What does it mean to be “spiritual”? If it means “ethereal,” “not of this earth,” “disembodied,” etc., I’m not very interested. The kind of spiritual I’m interested in is everything but disconnected from reality, disconnected from action or “floaty.” What I need is something that powers my life, not an escape from life.
The word “spirit” can cover a lot of ground. It includes what I like and what I don’t like, definitions that are all about power and integration and definitions that are very immaterial, and to me, weak:
spirit. 1. moral
or spiritual part of human beings, believed to be immortal and to separate from the body at death; soul. 2. animating, fundamental or vital principle. 3. religious, mental or emotional part of human nature: to be concerned with the things of the spirit . 4.a. supernatural, disembodied being, often thought to haunt the living; specter; ghost . 4.b. small, often mischievous supernatural being having magical powers; fairy; elf. 5. the Spirit. third person of the Trinity; Holy Ghost. 6. person considered to have a certain specified character or temperament: a noble spirit, a brave spirit. 7. pervading quality, mood or tendency. 8. essence, real meaning or intent. 9. liveliness; vivacity; animation. 10. enthusiasm, devotion and loyalty. 11. spirits. mental state or attitude; disposition: to be in high spirits.
This idea of “spirit” as motivating power or driving principle can be illustrated in a simple example: if my wife and I are having a fight, and I rip some flowers out of my neighbor’s yard and throw them at her, muttering death threats under my breadth, have I done anything positive to mend our relationship? Can I later claim, “Well, I gave her flowers”? Of course not. The “spirit” of my actions was not right. In this example, the weak or disconnected sense of “spirit” can also be illustrated: if I only “quietly forgive her in my heart” and give her no flowers; in fact, do nothing at all to communicate or demonstrate this “interior” reality, how much have I really done that will help us?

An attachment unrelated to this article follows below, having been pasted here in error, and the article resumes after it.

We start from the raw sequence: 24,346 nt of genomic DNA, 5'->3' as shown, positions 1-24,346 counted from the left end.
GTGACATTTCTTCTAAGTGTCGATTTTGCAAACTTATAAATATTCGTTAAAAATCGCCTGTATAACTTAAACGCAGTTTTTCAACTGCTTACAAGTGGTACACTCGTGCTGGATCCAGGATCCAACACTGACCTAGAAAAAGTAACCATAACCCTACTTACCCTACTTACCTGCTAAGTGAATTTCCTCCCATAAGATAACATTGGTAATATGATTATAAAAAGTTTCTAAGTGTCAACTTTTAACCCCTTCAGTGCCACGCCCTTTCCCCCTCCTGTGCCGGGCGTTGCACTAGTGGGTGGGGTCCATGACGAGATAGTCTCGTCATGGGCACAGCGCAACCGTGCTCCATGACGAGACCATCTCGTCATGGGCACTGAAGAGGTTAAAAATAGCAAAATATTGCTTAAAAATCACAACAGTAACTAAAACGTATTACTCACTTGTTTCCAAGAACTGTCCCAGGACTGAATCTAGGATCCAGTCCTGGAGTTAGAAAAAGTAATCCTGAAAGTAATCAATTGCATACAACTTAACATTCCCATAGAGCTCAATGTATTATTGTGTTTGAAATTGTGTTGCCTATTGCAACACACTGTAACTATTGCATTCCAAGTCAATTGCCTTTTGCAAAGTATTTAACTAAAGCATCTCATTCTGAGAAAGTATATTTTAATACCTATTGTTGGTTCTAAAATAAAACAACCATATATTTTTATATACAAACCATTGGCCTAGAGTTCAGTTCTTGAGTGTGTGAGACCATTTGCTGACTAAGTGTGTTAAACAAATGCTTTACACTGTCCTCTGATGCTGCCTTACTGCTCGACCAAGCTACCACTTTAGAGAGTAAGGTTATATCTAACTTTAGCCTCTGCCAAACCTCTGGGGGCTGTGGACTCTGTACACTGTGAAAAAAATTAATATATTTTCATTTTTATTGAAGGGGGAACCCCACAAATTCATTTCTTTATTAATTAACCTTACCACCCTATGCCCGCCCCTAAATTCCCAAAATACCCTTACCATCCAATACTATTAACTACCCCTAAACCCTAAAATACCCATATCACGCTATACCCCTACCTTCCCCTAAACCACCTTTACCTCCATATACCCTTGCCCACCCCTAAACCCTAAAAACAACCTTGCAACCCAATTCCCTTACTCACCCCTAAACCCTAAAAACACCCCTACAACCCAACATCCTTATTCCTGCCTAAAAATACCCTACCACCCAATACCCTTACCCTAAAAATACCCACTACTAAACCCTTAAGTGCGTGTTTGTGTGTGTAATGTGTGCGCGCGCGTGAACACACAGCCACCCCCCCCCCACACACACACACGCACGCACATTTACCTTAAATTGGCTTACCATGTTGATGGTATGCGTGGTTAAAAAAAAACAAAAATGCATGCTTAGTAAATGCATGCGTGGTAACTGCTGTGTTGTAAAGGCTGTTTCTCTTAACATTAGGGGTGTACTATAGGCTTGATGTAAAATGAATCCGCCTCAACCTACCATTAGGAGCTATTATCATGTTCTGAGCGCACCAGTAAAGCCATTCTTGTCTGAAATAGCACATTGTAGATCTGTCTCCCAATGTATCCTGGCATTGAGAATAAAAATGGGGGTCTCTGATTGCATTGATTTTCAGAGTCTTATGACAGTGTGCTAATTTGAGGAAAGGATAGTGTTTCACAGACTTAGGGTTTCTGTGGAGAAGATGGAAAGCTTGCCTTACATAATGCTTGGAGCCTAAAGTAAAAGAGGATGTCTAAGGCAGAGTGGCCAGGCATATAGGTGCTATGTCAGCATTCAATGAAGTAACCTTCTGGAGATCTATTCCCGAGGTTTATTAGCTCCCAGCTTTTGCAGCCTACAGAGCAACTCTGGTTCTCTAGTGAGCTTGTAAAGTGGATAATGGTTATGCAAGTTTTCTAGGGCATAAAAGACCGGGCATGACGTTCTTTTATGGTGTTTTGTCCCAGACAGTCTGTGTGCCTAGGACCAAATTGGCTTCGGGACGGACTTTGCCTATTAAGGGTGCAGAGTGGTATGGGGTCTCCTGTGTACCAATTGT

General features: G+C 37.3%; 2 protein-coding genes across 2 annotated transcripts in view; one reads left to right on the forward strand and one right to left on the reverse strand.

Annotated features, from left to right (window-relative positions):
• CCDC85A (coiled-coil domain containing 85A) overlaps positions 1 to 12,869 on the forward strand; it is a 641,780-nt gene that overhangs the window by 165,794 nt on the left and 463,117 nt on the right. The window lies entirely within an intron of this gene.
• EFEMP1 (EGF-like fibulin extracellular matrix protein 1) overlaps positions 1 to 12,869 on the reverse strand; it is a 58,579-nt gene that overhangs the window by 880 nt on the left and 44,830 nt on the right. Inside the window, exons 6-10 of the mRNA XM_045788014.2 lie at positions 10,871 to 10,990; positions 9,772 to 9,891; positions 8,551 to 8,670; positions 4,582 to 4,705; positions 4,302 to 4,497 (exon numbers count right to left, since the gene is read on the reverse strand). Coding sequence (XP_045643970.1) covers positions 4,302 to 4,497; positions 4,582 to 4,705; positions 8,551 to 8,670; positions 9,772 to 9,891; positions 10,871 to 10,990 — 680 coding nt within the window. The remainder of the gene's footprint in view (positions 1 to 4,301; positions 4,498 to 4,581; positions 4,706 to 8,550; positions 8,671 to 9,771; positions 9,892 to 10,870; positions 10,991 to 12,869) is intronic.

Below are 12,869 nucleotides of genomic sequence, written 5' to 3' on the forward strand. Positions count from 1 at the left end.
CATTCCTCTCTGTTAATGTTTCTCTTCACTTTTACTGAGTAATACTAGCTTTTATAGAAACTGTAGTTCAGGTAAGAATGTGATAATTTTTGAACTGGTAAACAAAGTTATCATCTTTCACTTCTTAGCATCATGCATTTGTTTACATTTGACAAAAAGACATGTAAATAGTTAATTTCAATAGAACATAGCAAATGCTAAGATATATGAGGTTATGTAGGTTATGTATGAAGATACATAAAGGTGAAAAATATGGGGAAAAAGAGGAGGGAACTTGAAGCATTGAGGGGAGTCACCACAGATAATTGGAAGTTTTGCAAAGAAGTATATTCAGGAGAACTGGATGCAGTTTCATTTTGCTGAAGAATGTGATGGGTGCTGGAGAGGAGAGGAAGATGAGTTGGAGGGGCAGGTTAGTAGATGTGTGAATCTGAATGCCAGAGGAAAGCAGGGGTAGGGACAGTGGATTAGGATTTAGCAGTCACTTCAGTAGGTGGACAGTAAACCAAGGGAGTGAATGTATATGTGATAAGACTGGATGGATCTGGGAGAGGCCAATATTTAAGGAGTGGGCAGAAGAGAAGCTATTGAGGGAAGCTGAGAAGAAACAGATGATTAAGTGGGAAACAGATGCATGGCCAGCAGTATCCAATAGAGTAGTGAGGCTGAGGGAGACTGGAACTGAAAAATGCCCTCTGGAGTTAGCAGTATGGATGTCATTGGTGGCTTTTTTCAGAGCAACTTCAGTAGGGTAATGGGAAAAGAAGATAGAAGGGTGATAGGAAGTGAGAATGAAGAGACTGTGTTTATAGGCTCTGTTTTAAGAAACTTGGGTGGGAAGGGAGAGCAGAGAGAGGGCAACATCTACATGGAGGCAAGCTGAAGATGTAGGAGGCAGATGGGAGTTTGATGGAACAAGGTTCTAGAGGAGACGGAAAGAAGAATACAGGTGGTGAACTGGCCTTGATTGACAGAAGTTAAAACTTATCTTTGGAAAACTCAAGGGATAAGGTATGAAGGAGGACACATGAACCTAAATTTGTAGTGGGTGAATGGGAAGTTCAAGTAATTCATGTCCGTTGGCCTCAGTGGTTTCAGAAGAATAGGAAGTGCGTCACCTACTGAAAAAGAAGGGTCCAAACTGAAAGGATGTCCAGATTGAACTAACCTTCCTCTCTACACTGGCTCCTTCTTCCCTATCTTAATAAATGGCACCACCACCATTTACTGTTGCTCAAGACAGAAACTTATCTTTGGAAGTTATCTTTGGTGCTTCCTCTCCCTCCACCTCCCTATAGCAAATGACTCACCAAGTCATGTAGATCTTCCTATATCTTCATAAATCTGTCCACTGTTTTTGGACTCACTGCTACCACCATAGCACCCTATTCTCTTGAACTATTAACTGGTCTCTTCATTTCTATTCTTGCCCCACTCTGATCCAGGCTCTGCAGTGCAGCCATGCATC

What is needed is both right actions and the right spirit, a kind of spirit that is the opposite of “mystical,” “idealistic,” “disembodied,” Platonic or “immaterial.” It may not, to be sure, be something that is physically seen, but it will be clearly felt. It is that thing that “haunts” our actions, driving their purpose.
This is the point, I think, that Jesus is getting at in John 6:63 when he says that “it is the spirit that gives life; the flesh is useless,” it is this life-giving, animating, not disembodied, sense of the word that I think he is referring to. Why? Look at what comes immediately before and immediately after this verse. Just before, in verse 62, Jesus talks about his physical ascension. This is a monumental event. Like his resurrection, Jesus’ ascension means that his life, spiritual and natural, are combined forever. Jesus doesn’t temporarily “inhabit” a human form. He became – and is today – “the Word made flesh.” And just after, in the second half of verse 63, Jesus says that the words he has spoken “are spirit and life,” not, “fine metaphysical ideals you should write a book about.” They are words to live by.
What am I arguing for? What do I think Jesus is arguing for? It is a vision of life lived like this:
“Real” life, the thing that is important, is the thing in the middle. It is physical action that is animated/ motivated/given life by a strength of heart, by new attitudes and commitments and by purposes and principles that only God can give. It is a life that is spiritual, not “super-spiritual.”